One thing I feared most was that one or both of my boys would be unreachable if something happened to Ned, or any of us for that matter.
I feared and dreaded the “red tape” I might endure with the American Red Cross. I never had reason to contact them.
On Wednesday, October 25th, that changed. Facing the reality of the depravity of Ned’s illness, I could no longer hesitate.
I was given instructions and the number to call from a lady at the Elizabeth House. She informed me that it may take a little time giving the information but assured me the process was easy.
The initial call consisted of giving information about Matthew. It was easy. After about two hours, our nurse Jen, told me she had talked with Red Cross to validate the information about Ned’s condition. Within 8 hours, I received a call from Diane. She would be managing my case.
She informed me that if I had not heard anything within 8 hours to call her back. I did. She knew Matthews boat had been notified. However, we had gotten no response. So, she put out another plea.
The next day she called and assured me the boat had received notification. She said, “Hopefully, you will hear something from Matthew soon! Please let me know the minute you hear anything.”
Later in the evening, a call came through. I knew immediately it was Matthew. Our connection wasn’t ideal; but, I was able to tell him his Papaw was still alive. Our call was dropped.
Upon returning to the Elizabeth House, after my brief conversation with Matthew, I found out that he had been able to talk to Ned and Mom. What a blessing.
I immediately called Diane. She was thrilled to know we had talked with Matthew. I thanked her profusely.
A few minutes later, I get another call from the Red Cross, informing me that if Ned dies, I am required to open up a new case.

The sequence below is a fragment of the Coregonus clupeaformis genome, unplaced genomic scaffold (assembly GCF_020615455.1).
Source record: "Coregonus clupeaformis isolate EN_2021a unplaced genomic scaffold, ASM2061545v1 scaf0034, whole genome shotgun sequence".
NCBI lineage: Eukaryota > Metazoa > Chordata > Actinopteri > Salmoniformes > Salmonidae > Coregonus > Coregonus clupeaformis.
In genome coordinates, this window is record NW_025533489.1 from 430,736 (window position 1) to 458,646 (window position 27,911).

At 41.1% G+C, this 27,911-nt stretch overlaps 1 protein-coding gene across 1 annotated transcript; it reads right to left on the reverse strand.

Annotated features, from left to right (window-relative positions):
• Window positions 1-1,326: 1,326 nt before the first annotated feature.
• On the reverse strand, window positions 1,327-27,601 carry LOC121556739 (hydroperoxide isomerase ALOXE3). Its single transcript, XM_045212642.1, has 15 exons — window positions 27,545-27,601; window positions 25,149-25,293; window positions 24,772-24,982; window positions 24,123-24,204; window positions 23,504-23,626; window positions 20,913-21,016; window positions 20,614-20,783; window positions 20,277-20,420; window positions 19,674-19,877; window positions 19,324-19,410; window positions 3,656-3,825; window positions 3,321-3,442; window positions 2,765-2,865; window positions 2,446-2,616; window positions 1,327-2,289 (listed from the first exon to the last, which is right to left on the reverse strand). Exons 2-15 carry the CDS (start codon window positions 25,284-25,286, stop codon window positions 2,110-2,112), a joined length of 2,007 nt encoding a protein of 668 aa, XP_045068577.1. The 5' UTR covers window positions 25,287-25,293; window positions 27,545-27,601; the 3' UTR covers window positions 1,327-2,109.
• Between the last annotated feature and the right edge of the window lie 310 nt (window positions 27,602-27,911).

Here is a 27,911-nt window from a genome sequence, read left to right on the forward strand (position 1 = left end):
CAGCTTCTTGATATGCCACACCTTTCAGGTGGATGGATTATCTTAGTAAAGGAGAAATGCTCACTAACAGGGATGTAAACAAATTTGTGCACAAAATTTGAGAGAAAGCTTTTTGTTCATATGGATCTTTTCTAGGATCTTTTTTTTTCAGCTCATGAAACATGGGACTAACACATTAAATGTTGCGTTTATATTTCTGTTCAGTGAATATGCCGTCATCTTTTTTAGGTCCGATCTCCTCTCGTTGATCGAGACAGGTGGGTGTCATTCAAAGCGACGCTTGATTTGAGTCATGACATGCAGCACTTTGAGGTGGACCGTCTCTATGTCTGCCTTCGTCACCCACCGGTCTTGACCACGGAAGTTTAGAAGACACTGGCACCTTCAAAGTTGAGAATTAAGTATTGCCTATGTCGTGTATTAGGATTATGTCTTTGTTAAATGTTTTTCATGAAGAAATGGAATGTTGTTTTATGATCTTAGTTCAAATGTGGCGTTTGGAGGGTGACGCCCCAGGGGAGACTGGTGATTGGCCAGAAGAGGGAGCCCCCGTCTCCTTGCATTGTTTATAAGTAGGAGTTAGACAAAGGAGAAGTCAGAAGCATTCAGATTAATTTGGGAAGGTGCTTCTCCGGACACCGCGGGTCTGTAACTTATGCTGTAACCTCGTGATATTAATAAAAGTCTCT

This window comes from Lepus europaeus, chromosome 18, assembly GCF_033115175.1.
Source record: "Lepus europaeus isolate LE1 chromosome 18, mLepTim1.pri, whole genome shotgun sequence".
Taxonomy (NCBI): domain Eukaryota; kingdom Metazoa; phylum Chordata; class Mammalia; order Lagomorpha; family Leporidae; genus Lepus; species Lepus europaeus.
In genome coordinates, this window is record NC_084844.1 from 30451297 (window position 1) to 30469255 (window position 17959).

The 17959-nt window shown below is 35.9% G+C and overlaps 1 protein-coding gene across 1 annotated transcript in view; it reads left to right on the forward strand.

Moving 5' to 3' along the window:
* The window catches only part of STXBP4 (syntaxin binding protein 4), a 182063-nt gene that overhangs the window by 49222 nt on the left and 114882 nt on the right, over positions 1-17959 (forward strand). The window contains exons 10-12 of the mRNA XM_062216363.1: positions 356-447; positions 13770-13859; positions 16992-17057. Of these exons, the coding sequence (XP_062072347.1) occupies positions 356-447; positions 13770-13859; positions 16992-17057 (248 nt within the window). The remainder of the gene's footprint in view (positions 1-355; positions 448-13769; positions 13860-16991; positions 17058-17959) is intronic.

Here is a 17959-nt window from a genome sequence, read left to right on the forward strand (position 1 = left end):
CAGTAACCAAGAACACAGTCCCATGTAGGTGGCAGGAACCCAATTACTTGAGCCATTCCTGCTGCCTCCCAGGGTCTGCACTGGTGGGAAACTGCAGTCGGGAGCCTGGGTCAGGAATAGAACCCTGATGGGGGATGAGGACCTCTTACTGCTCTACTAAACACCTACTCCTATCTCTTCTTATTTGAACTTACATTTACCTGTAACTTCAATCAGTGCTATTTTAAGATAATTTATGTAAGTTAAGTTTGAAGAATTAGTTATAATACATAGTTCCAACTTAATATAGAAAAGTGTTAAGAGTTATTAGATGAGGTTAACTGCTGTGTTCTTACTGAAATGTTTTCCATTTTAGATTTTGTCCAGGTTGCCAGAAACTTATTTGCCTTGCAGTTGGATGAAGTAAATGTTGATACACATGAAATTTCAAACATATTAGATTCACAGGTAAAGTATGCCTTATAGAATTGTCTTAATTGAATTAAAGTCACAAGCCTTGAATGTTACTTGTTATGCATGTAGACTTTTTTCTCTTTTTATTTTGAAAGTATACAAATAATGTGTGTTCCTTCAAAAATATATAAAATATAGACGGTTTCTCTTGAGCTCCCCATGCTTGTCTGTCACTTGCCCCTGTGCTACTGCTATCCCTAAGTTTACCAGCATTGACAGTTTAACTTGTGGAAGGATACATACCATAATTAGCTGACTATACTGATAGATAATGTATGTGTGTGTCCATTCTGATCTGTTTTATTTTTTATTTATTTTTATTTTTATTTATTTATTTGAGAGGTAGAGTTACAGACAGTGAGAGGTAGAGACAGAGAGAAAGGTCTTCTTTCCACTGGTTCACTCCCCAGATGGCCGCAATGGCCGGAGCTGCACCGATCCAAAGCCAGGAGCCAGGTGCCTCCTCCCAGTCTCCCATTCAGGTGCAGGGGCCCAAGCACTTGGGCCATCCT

In the wee hours on Sunday, October 29, I received the call about Ned’s passing. Needless to say, sleep was not on the radar after that call. I cried. I prayed. I cried more. Then at 3:45 AM, I once again called the American Red Cross, only this time I had to open two case files, one for each of the boys. Although, I could call and talk with Ryan directly the proper channels have to met for emergency leave. It’s the process.
Several hours later, Diane called. She wanted me to know that she had sent notification to both commands.
The following day, she called again. Just checking to see if I had heard from either boy. Fortunately, later in the day, I was able to inform her Ryan had been granted leave. He would be home.
Tuesday came and went. Wednesday morning she called again. She said, “I have verification that command received the message but they haven’t replied.” I explained that I was very aware of Matthew’s importance on his boat and also aware he may not get to come home.
I told her several times how instrumental she was and how her continual communication with me was much appreciated. I cried while thanking her for going the extra mile for me.
Then she said, “I normally don’t share my story but I will share with you. The reason I became a volunteer is because I had the same situation happen to me. My son was deployed when my father died. I called the ARC. They didn’t follow-up. I even held up my dads funeral for 10 days waiting to hear from him, which caused issues with other family members. When I finally received notification, I was told that he was on special assignment and they could not even deliver the news to him, much less allow him to come home. Due to the lack of communication, I was determined not to allow this to happen to other families.”
No wonder she was so remarkable communicative, She knew. She understood. Instead of being angry and complaining about the system that failed her, she did something about it.
But her story continues.
Diane is a Gold Star mom. She has buried one son. Diane has another son who was shot at Fort Hood in 2009. She has not just sat around mourning the loss of one son and the substantial damage to another. She gives and she gives. She goes way beyond the call of duty. She’s just a volunteer.
Diane’s story is only one of many whose families have lost loved ones fighting for our freedom. This family, like so many others, is the reason we celebrate Memorial Day. These men and women have placed their wants, desires and needs aside to defend and protect the United States of America. Let’s say to the families how much we appreciate them for supporting their loved ones decision to become part of something bigger than themselves. Just like Jesus says in John 15:13, “Greater love hath no man than this, that a man lays down his life for his friends” For years and even now men and women have been called to give up their lives for our freedom.